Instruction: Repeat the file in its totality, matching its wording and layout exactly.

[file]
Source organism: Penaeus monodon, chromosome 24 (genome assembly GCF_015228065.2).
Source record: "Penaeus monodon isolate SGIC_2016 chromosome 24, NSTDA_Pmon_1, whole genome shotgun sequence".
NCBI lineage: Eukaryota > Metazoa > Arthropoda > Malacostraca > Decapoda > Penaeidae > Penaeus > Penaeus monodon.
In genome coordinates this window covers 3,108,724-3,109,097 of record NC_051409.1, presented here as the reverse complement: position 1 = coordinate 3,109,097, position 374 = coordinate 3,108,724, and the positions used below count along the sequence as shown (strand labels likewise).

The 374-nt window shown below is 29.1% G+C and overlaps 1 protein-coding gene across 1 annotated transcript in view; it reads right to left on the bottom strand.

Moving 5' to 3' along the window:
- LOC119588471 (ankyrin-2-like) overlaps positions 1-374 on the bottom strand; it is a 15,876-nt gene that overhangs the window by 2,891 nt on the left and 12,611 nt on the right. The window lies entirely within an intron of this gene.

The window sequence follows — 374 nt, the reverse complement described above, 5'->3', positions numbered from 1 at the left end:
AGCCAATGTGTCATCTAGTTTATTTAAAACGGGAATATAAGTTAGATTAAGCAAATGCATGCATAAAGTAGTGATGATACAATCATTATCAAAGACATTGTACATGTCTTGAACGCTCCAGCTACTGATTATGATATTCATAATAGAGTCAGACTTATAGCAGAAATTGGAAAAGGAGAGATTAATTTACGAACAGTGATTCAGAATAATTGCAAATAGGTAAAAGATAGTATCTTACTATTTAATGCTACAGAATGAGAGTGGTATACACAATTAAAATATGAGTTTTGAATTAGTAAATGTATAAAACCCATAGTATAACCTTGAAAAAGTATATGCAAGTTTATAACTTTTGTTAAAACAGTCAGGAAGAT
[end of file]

Source organism: Penaeus monodon, chromosome 24 (genome assembly GCF_015228065.2).
Source record: "Penaeus monodon isolate SGIC_2016 chromosome 24, NSTDA_Pmon_1, whole genome shotgun sequence".
NCBI lineage: Eukaryota > Metazoa > Arthropoda > Malacostraca > Decapoda > Penaeidae > Penaeus > Penaeus monodon.
In genome coordinates this window covers 3,108,724-3,109,097 of record NC_051409.1, presented here as the reverse complement: position 1 = coordinate 3,109,097, position 374 = coordinate 3,108,724, and the positions used below count along the sequence as shown (strand labels likewise).

The 374-nt window shown below is 29.1% G+C and overlaps 1 protein-coding gene across 1 annotated transcript in view; it reads right to left on the bottom strand.

Moving 5' to 3' along the window:
- LOC119588471 (ankyrin-2-like) overlaps positions 1-374 on the bottom strand; it is a 15,876-nt gene that overhangs the window by 2,891 nt on the left and 12,611 nt on the right. The window lies entirely within an intron of this gene.

The window sequence follows — 374 nt, the reverse complement described above, 5'->3', positions numbered from 1 at the left end:
AGCCAATGTGTCATCTAGTTTATTTAAAACGGGAATATAAGTTAGATTAAGCAAATGCATGCATAAAGTAGTGATGATACAATCATTATCAAAGACATTGTACATGTCTTGAACGCTCCAGCTACTGATTATGATATTCATAATAGAGTCAGACTTATAGCAGAAATTGGAAAAGGAGAGATTAATTTACGAACAGTGATTCAGAATAATTGCAAATAGGTAAAAGATAGTATCTTACTATTTAATGCTACAGAATGAGAGTGGTATACACAATTAAAATATGAGTTTTGAATTAGTAAATGTATAAAACCCATAGTATAACCTTGAAAAAGTATATGCAAGTTTATAACTTTTGTTAAAACAGTCAGGAAGAT